The quest for Celtic Christianity – although shared with Roman Catholics – can be seen as a search by members of the Church of Ireland for a foundational identity in midst of the crisis created by Disestablishment in 1869. The Preamble and Declaration of 1870 describe the Church of Ireland as ‘the Ancient Catholic and Apostolic Church of Ireland’ – a token acknowledgement of the primacy of Celtic Christianity, but ignoring the influences of the Christianity of Vikings, Anglo-Normans, Scots, Huguenots and others in Ireland.
There are at least 20 hymns from the Irish language in the Church Hymnal of the Church of Ireland, and many more tunes with a Celtic air. Hymns mentioning high towers were written in the same decades in the late 19th century as the Round Tower was restored and capped in Glendalough, a Round Tower was erected at the grave of Daniel O’Connell in Glasnevin, and, as part of the Victorian Arts and Crafts Movement, my great-grandfather, James Comerford (1817-1902) decorated the top storey of the Irish House, a public house that stood beneath Christ Church Cathedral, which was then being rebuilt.
With its series of Celtic harpists and rising round towers pointing towards the Dublin and Wicklow Mountains behind Christ Church Cathedral, which was being restored on the hill above at the same time, and at the expense of a distiller, the Irish House illustrated the way in which the revival in Celtic Spirituality in hymnody and poetry had been appropriated too for the working class of Dublin in the fashionable pubs of the day.
Yet, during frequent visits to Lichfield I am reminded that the adjective ‘Celtic’ applies to a church life far beyond the shores of this island and that is of the same antiquity. St Chad was the founder of the Diocese of Lichfield, and the Lichfield Gospels, or the Book of Chad, now one of the great treasures of Lichfield Cathedral, predates the Book of Kells by almost a century. The recent discovery of a large Anglo-Saxon horde near Lichfield points to an interesting interaction between the Saxons of Mercia and the Celtic church in Northumbria, long before the arrival of St Chad.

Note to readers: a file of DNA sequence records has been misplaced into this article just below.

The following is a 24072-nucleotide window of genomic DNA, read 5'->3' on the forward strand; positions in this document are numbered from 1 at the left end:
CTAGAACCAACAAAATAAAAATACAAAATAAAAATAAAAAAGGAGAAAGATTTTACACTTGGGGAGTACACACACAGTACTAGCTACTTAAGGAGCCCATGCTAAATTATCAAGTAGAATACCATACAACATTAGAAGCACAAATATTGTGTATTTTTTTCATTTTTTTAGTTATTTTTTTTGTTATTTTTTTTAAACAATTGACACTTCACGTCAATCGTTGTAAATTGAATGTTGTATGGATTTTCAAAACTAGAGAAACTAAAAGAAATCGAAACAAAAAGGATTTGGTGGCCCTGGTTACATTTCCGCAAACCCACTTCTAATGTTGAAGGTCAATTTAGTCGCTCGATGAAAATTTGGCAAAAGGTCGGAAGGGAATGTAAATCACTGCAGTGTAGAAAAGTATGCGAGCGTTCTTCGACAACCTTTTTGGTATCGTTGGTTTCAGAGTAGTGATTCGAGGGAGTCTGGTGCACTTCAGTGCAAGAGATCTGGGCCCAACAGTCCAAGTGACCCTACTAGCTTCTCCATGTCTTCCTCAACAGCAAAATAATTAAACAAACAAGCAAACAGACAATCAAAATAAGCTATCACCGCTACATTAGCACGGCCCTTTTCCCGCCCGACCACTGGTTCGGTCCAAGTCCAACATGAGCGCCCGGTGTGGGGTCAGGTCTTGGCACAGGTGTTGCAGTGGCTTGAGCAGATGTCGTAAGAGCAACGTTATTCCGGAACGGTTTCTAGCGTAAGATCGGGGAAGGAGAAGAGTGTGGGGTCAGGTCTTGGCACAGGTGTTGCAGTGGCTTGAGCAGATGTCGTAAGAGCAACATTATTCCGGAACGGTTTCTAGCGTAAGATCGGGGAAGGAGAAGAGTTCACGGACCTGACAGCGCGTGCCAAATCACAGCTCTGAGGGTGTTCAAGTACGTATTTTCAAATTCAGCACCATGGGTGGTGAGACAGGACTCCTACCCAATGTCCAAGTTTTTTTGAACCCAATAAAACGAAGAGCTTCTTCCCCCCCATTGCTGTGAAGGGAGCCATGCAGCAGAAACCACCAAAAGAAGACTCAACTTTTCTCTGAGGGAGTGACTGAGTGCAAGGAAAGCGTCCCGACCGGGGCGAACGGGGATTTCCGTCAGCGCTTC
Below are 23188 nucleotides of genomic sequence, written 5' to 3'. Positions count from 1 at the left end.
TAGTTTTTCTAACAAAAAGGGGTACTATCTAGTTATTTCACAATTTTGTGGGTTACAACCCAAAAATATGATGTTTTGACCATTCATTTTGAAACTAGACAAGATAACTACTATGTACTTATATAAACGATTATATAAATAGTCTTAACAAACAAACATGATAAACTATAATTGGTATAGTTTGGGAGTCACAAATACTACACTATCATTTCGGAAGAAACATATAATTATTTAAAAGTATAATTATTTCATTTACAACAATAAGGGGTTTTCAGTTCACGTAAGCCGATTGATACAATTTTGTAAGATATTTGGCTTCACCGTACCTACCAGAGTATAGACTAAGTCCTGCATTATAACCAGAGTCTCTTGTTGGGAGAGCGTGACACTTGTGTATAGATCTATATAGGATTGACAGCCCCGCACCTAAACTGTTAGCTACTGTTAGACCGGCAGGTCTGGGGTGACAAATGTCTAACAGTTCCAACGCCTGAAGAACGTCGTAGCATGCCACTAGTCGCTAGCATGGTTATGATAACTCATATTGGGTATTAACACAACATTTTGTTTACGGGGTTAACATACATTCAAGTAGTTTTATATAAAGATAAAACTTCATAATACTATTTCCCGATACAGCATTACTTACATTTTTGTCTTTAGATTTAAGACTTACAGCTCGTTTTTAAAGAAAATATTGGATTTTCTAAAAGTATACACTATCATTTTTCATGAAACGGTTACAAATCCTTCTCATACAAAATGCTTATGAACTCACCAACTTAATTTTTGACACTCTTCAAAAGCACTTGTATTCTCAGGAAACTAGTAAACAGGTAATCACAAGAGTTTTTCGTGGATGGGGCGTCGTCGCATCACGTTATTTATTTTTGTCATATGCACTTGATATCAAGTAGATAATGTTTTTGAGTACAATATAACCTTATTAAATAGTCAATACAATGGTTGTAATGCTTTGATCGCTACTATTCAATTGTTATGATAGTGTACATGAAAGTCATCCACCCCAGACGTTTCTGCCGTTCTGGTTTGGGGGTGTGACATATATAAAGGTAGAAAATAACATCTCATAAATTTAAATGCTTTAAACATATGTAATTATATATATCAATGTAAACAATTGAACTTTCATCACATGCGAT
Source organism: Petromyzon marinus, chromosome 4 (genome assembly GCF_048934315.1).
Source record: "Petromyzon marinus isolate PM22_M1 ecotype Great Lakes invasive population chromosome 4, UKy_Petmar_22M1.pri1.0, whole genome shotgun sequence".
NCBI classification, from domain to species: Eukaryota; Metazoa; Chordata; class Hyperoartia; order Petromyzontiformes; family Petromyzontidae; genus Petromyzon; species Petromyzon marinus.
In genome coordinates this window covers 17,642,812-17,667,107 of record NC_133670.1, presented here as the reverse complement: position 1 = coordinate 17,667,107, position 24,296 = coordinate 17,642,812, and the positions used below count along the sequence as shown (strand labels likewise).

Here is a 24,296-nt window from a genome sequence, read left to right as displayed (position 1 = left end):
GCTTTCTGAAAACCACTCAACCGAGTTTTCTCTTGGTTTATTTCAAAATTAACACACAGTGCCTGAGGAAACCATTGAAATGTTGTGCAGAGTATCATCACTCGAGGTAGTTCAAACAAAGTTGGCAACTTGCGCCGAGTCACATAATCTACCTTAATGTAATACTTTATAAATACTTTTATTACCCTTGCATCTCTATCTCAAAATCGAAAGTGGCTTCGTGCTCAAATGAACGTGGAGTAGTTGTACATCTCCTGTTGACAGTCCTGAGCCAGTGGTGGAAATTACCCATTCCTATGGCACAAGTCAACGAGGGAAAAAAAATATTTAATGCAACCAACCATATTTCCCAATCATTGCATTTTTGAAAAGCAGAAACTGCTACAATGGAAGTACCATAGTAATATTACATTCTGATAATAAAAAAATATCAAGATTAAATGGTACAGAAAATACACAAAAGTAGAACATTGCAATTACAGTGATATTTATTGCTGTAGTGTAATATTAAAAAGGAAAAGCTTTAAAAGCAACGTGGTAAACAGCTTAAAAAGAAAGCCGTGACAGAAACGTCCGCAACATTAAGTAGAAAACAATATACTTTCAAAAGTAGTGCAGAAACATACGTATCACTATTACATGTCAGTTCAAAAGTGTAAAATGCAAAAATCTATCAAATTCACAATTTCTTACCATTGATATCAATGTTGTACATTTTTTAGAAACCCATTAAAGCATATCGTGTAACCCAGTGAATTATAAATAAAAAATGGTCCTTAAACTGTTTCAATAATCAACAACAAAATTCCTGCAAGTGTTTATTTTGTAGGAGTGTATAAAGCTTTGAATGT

The Celtic revival in the Church of Ireland was less an expression of the new Gaelic nationalism of the day and more an antiquarian reaction to Disestablishment. But who among those great hymn writers, poets, antiquarians, and architects could have realised that the Celtic Revival in literature, church architecture and hymnody would also lead to a narrow definition of Irish identity that excludes our Irish neighbours, a modern industry that has a niche income from shops at tourist hotspots, or that in years to come it would be forgotten that the Celtic Revival sought a spiritual heritage that was common to all Christian traditions on this island.
Patrick Comerford is Lecturer in Anglicanism and Liturgy, at the Church of Ireland Theological Institute, where he also teaches Church History. He is a priest of the Church of Ireland, a canon of Christ Church Cathedral, and a former Foreign Desk Editor of The Irish Times.
Edward Darling and Donald Davison, eds, Companion to Church Hymnal (Dublin: Columba Press, 2005).
Michael Rodgers and Marcus Losack, Glendalough, A Celtic Pilgrimage (Dublin: Columba Press, 1996).
Geraldine Walsh, et al, The Irish House, An Teach Galeach, Public House 1870-1968 (Dublin: Dublin Civic Trust, 2009).
The List of Contributors includes this note:
Patrick Comerford is Lecturer in Liturgy and Anglicanism, the Church of Ireland Theological Institute and a canon of Christ Church Cathedral, Dublin.
This was first published in Treasures of Irish Chrstianity, Volume II, A people of the Word, Salvador Ryan and Brendan Leahy (eds), (Dublin: Veritas, 2013), pp 203-206.